if $a$ is negative then the parabola is **n-shaped**.
In both cases, the parabola has a vertical *axis of symmetry*.
The **vertex** is the lowest point on the u-shaped parabola and the highest point on the n-shaped parabola.

A parabola can have two, one or no $x$-intercepts. There is always exactly one $y$-intercept because there is always exactly one value of $y$ for each value of $x$.

## 4.2 Factorising quadratic expressions

**Factorisation** is a process of writing a quadratic as a product of two linear expressions.

### Factorising quadratics in which $x^2$ has coefficient 1

#### Strategy

- Start by writing $$ x^{2}+ bx + c = (x ~~~~~)(x ~~~~~) $$
- Find the factor pairs of $c$ (including both positive and negative factors).
- Choose a factor pair with sum $b$.
- Write your factor pair $p$, $q$ in position: $$ x^{2}+bx+c=(x +p)(x + q) $$

### Factorising quadratics in which $x^2$ doesn't have coefficient 1

#### Strategy

- Take out any numerical common factors. If the coefficient of $x^2$ is negative, also take out the factor $-$. Then apply the steps bellow to the quadratic inside the brackets.
- Find the positive factor pairs of $a$, the coefficient of $x^{2}$. For each such factor pair $d$, $e$ write down a framework $(dx~~~~~)(ex~~~~~)$.
- Find all the factor pairs of $c$, the constant term (including both positive and negative factors).
- For each framework and each factor pair of $c$, write the factor pair in the gaps in the framework in both possible ways.
- For each of the resulting cases, calculate the term in $x$ that you obtain when you multiply out the brackets.
- Identify the case where this term is $bx$, if there is such a case. This is the required factorisation.

### Quadratics with no constant term

Can be factorised by taking out $x$ as a common factor, e.g.: $$ x^{2}+ 4x = x(x + 4) $$

### Difference of two squares

Is an expression of the form $A^{2}- B^2$ where $A$ and $B$ are subexpressions. This expression can easily be factorised as: $$ A^{2}- B^{2} = (A + B)(A - B) $$

## 4.3 Solving quadratic equations by factorisation

### Simplifying a quadratic equation

- If necessary, rearrange the equation so that all the non-zero terms are on the same side.
- If the coefficient of $x^2$ is negative, then multiply the equation through by $-1$ to make this coefficient positive.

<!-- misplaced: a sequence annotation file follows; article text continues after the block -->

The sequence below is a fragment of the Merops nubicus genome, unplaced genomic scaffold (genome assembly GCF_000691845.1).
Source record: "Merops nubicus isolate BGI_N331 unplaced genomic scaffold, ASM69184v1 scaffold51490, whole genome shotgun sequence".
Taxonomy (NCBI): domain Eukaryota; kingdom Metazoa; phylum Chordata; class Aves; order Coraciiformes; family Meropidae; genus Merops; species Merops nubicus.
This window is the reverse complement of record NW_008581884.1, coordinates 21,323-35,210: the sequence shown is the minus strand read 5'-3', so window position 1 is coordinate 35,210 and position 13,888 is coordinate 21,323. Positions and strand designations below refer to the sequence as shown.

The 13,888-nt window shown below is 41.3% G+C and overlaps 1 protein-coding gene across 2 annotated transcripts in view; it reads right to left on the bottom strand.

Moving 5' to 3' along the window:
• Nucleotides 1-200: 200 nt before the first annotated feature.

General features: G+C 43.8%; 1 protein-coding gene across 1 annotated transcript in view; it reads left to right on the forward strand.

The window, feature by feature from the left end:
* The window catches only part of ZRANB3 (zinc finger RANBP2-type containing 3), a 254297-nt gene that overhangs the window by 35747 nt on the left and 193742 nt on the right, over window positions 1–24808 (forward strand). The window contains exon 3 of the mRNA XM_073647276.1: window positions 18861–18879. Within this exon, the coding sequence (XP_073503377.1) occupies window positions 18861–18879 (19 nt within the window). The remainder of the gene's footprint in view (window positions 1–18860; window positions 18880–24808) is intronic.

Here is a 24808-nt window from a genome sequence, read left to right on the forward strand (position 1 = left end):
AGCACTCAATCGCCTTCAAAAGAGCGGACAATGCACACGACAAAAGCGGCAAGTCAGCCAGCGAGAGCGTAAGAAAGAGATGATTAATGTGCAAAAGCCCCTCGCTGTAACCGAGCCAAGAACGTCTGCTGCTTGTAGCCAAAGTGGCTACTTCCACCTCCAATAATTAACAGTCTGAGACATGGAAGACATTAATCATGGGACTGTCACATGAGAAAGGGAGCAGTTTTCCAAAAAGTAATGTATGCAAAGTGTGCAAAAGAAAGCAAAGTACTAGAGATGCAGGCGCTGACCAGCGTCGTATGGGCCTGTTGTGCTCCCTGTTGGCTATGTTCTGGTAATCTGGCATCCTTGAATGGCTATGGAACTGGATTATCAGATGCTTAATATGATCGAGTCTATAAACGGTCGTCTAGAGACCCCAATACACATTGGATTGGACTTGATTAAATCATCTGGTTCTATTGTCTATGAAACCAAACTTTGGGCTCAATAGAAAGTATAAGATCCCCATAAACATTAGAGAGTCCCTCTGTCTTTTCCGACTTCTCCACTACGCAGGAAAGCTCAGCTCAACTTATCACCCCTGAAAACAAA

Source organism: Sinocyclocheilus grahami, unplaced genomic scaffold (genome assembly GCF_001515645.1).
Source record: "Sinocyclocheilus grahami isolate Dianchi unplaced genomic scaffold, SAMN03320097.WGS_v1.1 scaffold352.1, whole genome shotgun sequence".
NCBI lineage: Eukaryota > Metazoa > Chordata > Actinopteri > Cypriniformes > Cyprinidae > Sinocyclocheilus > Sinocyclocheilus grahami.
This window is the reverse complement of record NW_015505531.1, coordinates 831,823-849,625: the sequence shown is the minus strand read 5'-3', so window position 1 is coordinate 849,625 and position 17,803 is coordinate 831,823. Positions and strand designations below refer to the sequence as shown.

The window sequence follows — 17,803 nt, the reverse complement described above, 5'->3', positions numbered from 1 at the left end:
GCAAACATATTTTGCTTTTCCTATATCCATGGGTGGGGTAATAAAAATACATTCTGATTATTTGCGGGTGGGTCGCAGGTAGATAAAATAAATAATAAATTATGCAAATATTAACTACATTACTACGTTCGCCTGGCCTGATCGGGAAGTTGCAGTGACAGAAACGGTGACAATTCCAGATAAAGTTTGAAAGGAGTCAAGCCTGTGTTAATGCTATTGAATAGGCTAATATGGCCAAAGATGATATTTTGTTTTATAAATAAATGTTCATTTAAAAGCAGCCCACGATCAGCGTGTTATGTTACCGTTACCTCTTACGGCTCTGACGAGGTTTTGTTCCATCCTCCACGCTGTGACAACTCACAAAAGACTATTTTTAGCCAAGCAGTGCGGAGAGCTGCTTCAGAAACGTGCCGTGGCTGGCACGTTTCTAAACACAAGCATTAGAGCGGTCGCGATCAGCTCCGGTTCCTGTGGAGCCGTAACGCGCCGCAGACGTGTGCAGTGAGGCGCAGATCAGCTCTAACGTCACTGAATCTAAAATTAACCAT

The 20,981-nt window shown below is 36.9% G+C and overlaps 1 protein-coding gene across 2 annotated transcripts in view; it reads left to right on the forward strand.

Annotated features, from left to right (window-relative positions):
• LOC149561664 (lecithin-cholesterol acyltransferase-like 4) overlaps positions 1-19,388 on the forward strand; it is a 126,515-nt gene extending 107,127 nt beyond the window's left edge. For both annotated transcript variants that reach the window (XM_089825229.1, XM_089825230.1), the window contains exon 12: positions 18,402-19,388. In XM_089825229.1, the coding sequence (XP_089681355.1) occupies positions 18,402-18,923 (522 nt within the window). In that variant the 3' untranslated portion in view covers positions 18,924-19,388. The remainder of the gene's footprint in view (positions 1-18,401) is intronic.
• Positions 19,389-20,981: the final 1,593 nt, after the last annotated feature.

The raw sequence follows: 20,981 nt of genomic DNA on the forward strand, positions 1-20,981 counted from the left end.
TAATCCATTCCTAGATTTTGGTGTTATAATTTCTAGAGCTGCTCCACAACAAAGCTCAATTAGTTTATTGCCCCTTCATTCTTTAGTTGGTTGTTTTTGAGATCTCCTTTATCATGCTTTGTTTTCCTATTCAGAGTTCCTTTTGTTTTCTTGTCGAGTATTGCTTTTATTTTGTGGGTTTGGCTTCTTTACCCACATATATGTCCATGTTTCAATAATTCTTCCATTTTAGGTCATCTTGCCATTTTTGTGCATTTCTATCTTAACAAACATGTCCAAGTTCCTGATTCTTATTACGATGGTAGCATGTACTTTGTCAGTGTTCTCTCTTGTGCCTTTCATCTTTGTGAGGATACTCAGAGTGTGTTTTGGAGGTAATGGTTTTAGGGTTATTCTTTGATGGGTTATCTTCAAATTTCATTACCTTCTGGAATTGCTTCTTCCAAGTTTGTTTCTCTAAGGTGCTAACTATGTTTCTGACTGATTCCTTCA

- If the coefficients have a common factor, then divide the equation through by this factor.
- If any of the coefficients are fractions, then multiply the equation through by a suitable number to clear them.

Then the equation can be solved using factorisation (if possible) and using the fact that if product of two or more numbers is 0, then at least one of the numbers must be 0.

A quadratic equation with only one solution is said to have a **repeated solution**.

## 4.4 Expressing a quadratic in completed-square form

The **complete square form** of a quadratic $ax^{2} + bx + c$ is
$$
a(x + r)^{2} + s
$$
where $a$, $r$ and $s$ are constants.

### Completing the square in a quadratic

#### Of the form $x^{2}+ bx$

- Write down $(x~~~~~)^2$, filling the gap with the number that's half of $b$, the coefficient of $x$ (including its $+$ or $-$ sign).
- Subtract the square of the number that you wrote in the gap.

#### Of the form $x^{2}+ bx + c$

- Use the earlier strategy to complete the square in the subexpression $x^{2} + bx$.
- Collect the constant terms.

#### Of the form $ax^{2} + bx + c$, where $a \ne 1$

- Rewrite the quadratic with the coefficient $a$ taken out of the expression $ax^2 + bx$ as a factor. This generates a pair of brackets.
- Use the earlier strategy to complete the square in the simple quadratic inside the brackets. This generates a second pair of brackets, inside the first pair.
- Multiply out the
*outer*brackets. - Collect the constant terms.

## 4.6 The quadratic formula

The solutions of the quadratic equation $ax^{2} + bx + c = 0$ are $$ x = \frac{ -b \pm \sqrt{b^{2} - 4ac} }{2a} $$

## 4.7 The number of solutions of a quadratic equation

A quadratic equation can have two, one or zero solutions that are real numbers. Those are known as *real solutions*.

The value of the expression $b^{2} - 4ac$ in the quadratic formula is called **discriminant** and determines how many solution a quadratic equation has.

### The number of real solutions of a quadratic equation

The quadratic equation $ax^{2} + bx + c = 0$ has:

- two real solutions if $b^{2} - 4ac > 0$ (the discriminant is positive)
- one real solution if $b^{2} - 4ac = 0$ (the discriminant is zero)
- no real solution if $b^{2} - 4ac < 0$ (the discriminant is negative).

## 4.9 Sketching quadratic graphs

### Properties of the graph of $y = ax^{2} + bx + c$, where $a \ne 0$

- The graph is a parabola with a vertical axis of symmetry.
- If $a$ is positive it is u-shaped; if $a$ is negative it is n-shaped.
- It has two, one or no $x$-intercepts.
- It has one $y$-intercept.

### To sketch the graph of $y = ax^{2} + bx + c$, where $a \ne 0$

- Find whether the parabola is u-shaped or n-shaped.
- Find its intercepts, axis of symmetry and vertex.
- Plot the features found, and hence sketch the parabola.
- Label the parabola with its equation, intercepts and the coordinates of the vertex.